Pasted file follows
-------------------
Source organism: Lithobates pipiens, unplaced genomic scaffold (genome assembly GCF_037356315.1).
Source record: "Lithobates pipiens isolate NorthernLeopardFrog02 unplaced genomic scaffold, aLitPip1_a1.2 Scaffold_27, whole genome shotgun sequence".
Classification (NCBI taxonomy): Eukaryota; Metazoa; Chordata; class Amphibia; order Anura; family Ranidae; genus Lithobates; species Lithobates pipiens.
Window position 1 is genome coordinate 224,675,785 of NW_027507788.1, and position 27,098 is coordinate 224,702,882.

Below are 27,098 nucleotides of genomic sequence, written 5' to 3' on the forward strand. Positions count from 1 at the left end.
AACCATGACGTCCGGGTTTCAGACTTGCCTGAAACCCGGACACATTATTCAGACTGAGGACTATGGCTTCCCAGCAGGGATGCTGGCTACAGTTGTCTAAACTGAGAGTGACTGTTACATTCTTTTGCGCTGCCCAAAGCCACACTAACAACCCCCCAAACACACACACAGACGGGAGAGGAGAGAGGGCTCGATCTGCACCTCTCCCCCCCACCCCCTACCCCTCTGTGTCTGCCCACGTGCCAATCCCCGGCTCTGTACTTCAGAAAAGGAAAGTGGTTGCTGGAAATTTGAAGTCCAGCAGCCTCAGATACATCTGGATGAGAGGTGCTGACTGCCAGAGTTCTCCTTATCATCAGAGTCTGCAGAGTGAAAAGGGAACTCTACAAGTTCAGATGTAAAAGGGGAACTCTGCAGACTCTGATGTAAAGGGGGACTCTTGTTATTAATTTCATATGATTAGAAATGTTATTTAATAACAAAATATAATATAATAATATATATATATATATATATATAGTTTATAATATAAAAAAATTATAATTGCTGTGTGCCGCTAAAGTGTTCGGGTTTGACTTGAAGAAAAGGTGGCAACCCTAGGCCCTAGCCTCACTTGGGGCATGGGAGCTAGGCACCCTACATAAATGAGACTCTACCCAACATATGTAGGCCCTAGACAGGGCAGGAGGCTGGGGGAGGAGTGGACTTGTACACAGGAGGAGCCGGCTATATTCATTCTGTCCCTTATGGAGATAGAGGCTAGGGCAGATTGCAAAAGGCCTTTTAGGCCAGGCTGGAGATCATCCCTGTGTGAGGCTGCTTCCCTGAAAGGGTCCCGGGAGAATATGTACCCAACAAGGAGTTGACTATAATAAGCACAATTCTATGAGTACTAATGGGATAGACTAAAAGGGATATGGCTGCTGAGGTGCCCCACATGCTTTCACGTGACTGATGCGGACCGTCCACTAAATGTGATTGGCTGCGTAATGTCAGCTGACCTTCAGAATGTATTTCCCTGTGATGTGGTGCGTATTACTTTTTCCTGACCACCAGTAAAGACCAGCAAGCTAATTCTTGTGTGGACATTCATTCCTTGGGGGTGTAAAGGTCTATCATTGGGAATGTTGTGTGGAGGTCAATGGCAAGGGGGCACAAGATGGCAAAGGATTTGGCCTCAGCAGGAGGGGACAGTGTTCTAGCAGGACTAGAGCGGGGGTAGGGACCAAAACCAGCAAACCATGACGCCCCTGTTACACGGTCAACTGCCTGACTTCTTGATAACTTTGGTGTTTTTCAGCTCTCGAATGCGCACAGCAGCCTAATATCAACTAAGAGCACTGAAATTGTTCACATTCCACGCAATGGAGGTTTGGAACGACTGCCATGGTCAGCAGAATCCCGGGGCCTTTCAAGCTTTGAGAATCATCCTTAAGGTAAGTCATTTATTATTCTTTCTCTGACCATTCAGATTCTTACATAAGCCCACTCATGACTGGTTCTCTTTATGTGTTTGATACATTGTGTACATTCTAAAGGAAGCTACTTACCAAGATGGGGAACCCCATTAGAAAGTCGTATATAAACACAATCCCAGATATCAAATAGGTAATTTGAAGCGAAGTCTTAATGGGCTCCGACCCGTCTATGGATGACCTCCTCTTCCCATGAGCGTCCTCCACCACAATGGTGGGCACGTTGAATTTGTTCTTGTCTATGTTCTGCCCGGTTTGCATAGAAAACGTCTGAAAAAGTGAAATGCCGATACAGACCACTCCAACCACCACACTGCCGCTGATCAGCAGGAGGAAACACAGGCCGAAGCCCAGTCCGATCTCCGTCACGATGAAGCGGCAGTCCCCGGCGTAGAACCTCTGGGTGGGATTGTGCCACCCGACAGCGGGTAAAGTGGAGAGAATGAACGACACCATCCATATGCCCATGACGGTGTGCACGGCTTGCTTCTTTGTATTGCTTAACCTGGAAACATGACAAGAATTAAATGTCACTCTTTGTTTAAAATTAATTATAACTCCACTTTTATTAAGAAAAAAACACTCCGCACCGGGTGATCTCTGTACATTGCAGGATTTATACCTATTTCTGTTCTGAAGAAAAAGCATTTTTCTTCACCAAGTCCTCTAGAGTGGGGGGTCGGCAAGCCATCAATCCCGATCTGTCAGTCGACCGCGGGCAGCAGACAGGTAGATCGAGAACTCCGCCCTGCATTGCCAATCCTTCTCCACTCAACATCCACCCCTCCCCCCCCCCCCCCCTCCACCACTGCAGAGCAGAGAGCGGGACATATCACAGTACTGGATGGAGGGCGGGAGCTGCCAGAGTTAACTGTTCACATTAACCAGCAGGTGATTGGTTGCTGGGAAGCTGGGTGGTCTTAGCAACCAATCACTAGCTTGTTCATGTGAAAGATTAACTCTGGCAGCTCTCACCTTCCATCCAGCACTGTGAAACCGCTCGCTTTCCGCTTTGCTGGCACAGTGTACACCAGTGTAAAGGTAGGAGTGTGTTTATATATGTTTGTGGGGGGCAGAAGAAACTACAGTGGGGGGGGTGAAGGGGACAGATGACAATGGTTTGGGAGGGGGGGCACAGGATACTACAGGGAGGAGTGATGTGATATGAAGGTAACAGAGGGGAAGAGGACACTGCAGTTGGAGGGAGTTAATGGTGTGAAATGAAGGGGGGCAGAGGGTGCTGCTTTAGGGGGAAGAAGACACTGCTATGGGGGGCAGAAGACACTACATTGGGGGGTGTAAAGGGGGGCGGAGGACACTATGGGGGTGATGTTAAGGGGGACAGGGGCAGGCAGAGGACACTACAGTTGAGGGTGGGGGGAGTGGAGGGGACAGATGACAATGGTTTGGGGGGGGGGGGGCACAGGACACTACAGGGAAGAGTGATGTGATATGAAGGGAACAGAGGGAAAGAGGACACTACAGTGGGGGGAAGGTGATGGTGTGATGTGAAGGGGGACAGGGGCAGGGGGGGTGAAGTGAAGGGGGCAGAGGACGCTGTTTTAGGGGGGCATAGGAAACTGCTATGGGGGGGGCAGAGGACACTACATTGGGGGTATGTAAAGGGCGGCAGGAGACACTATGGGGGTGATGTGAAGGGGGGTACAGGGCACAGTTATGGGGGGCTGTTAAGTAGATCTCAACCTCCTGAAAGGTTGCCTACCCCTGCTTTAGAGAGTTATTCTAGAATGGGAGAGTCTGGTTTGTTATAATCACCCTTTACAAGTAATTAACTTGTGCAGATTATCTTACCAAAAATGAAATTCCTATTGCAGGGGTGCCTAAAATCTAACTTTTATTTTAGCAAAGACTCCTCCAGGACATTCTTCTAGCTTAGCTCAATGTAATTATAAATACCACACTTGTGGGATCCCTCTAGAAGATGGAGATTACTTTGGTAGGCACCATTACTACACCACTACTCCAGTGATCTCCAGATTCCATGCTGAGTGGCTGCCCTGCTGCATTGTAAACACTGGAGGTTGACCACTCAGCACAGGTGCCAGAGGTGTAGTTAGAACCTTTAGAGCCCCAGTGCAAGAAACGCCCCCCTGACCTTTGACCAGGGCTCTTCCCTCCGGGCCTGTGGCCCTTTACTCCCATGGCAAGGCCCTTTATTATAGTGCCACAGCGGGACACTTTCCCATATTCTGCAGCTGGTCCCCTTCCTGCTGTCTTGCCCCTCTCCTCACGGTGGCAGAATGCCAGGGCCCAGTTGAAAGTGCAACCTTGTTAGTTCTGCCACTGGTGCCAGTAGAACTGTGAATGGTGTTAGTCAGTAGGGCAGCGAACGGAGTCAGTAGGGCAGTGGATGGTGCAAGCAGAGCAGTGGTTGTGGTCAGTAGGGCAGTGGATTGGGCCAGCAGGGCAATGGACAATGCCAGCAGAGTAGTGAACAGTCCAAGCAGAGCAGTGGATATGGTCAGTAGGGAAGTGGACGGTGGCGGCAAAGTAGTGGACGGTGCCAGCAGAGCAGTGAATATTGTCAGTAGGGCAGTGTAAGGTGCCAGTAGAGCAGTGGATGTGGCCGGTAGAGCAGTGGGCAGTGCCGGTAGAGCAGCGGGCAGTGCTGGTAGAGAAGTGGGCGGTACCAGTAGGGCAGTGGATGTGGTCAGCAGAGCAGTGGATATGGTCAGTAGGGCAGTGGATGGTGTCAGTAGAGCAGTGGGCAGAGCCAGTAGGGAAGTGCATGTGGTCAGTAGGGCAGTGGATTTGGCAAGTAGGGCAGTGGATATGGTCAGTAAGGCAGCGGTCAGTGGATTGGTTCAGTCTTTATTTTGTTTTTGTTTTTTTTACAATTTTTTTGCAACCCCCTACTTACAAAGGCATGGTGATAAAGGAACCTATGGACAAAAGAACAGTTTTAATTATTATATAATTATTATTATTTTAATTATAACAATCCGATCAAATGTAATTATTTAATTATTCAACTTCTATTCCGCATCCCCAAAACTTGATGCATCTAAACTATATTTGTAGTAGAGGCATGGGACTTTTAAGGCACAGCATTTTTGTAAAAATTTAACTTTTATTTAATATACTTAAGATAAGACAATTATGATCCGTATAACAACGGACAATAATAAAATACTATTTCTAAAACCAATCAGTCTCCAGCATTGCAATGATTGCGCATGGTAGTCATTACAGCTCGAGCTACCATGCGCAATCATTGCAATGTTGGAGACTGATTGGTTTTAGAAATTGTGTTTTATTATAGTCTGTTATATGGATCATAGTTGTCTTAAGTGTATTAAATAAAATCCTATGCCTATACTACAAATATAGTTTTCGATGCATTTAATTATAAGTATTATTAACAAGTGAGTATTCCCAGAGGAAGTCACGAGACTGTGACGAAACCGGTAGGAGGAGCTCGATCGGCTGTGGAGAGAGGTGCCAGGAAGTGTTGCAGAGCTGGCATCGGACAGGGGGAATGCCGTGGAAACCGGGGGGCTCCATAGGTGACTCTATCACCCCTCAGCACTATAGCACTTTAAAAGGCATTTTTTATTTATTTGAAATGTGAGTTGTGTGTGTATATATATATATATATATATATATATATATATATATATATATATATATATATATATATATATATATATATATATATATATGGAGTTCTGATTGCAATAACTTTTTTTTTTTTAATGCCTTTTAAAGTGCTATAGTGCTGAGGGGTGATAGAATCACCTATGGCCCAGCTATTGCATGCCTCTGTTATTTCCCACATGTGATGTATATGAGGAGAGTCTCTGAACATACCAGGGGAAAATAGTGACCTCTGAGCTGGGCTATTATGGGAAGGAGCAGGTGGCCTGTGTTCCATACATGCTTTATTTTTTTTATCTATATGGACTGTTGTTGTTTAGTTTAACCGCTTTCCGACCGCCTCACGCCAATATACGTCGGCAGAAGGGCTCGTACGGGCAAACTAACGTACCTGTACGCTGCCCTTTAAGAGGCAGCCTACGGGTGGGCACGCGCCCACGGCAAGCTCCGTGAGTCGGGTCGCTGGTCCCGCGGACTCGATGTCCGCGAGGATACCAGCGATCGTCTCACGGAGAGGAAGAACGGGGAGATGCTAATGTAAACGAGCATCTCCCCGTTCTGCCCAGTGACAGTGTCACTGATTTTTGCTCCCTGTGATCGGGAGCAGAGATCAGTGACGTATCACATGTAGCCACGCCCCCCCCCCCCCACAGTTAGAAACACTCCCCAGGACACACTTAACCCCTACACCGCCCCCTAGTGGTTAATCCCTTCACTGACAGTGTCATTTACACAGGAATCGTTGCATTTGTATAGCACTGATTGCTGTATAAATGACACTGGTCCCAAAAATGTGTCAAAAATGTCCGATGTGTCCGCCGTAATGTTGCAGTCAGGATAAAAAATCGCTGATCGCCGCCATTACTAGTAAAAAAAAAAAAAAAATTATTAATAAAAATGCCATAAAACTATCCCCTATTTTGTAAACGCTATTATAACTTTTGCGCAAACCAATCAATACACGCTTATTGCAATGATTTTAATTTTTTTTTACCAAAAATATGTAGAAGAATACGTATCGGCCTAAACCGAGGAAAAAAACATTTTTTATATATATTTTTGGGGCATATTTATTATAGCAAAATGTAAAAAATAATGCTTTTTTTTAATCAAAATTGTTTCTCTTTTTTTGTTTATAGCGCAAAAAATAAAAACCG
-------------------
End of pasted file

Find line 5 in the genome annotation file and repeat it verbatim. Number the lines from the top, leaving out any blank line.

Below are 27,098 nucleotides of genomic sequence, written 5' to 3' on the forward strand. Positions count from 1 at the left end.